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Skoda looks into company car crystal ball

The company car is set to be revolutionised over the next 40 years, according to think-tank, Centre for Future Studies.

In a report commissioned by Skoda, company cars are to become a ‘virtual colleague’ to company car drivers by 2050.

The increased robotisation of the car will ultimately hand over control to the vehicle, which will boost road safety and enable motorists to use their travelling time to watch the morning news, video conference or answer emails.

Manufacturers will implement haptic systems – a set of technologies from the aerospace industry that add a sense of touch to the man-made interface - to warn of dangerous conditions or even wake up drowsy drivers by vibrating the steering wheel or activating actuators in the driver’s seat.

The next generation of the internet, or ‘Next Net’ will encompass all digital devices, from PC to mobile phone and television, and will include the ability to interact instantaneously with more than one billion web users across the globe.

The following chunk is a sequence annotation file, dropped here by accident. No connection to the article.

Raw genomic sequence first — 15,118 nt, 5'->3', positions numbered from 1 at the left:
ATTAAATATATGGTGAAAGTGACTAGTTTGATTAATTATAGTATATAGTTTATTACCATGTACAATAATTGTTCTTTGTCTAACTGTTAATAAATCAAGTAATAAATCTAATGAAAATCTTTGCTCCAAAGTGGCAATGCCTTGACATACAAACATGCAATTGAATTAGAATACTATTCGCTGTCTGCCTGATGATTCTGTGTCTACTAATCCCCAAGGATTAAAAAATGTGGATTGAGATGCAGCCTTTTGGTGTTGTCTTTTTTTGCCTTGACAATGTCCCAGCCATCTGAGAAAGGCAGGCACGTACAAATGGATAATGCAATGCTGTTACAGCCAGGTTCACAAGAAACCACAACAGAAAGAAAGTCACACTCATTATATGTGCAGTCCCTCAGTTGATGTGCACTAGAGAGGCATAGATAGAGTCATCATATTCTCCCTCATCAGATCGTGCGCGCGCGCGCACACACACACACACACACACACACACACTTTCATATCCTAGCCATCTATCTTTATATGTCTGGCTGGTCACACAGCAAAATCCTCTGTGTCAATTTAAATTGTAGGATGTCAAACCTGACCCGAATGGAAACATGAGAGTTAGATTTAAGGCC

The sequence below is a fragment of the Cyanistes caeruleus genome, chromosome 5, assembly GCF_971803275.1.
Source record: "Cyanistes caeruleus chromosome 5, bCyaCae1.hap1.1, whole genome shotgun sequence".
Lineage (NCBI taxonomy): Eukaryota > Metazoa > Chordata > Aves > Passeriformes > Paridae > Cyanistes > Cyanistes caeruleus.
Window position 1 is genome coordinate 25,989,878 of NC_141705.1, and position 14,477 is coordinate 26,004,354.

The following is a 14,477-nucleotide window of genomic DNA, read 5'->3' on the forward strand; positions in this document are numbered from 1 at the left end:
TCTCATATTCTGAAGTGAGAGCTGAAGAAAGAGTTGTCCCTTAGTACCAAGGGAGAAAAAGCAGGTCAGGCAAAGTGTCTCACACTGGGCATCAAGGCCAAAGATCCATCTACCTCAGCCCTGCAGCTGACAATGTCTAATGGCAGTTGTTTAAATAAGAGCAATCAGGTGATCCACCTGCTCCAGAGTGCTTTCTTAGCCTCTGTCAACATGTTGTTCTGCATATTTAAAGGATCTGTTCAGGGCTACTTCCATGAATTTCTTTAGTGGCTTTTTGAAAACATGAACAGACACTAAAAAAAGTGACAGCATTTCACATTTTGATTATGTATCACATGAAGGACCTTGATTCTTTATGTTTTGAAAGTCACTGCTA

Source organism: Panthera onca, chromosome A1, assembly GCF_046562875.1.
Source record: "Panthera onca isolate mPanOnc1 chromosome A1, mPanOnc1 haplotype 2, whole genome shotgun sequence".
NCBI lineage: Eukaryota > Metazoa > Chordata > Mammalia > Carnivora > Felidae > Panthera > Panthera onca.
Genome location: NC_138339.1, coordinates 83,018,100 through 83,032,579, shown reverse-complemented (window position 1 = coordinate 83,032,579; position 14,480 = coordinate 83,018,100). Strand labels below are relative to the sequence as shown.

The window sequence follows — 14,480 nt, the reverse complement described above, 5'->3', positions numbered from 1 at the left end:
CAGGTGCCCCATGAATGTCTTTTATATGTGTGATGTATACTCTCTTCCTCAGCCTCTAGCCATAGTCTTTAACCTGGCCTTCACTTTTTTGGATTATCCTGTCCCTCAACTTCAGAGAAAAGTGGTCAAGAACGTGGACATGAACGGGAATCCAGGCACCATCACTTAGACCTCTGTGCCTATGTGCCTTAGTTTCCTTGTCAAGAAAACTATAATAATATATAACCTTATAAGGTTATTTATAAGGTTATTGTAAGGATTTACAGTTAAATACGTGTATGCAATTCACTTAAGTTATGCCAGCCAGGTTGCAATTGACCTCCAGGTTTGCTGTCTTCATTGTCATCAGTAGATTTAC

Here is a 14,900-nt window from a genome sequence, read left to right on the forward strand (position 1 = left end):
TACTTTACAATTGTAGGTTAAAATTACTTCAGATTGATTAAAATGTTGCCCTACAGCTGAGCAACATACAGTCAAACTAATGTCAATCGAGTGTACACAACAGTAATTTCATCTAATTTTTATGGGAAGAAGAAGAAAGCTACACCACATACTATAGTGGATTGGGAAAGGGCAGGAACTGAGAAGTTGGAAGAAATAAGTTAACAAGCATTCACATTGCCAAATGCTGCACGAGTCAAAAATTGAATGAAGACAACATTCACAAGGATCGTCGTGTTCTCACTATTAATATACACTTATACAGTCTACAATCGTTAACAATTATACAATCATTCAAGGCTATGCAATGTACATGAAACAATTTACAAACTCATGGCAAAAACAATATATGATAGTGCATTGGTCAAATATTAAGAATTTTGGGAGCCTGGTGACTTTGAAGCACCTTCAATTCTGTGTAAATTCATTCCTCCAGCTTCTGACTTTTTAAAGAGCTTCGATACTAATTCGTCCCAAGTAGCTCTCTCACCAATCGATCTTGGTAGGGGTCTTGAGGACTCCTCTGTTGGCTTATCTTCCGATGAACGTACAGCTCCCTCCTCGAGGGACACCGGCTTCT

Next Net will extend the office to the car, enabling the company car driver to have full interaction with the office computer and personal assistant, meaning motorists can do the majority of what is done in the office, in the car.

Essentially, vehicles will become a virtual colleague with full communication interaction. Features will include technology that can read out incoming emails to the driver, allow the driver to dictate responses, permit the driver to set up meetings, update ‘to-do’ lists and write short memos.

Automated highway systems will operate on major commuter routes, creating trains of automatically controlled cars that travel close together at high speed. The agent-based software will also calculate the most cost-effective route for every journey.

However, with technology come perils; it will come as no surprise to many that company car drivers will lose their map reading abilities as dependence on satellite navigation becomes far more widespread.

Dr Frank Shaw from the Centre for Future Studies said: "The key drivers of change determining the design, manufacture and usage of the car of the future are technology, energy supply and demographics. Technology will make cars safer, cleaner and more intelligent and will also provide alternatives to our oil dependency. The car of the future will be far more of a versatile, eco-friendly, cyber-connected travelling space."

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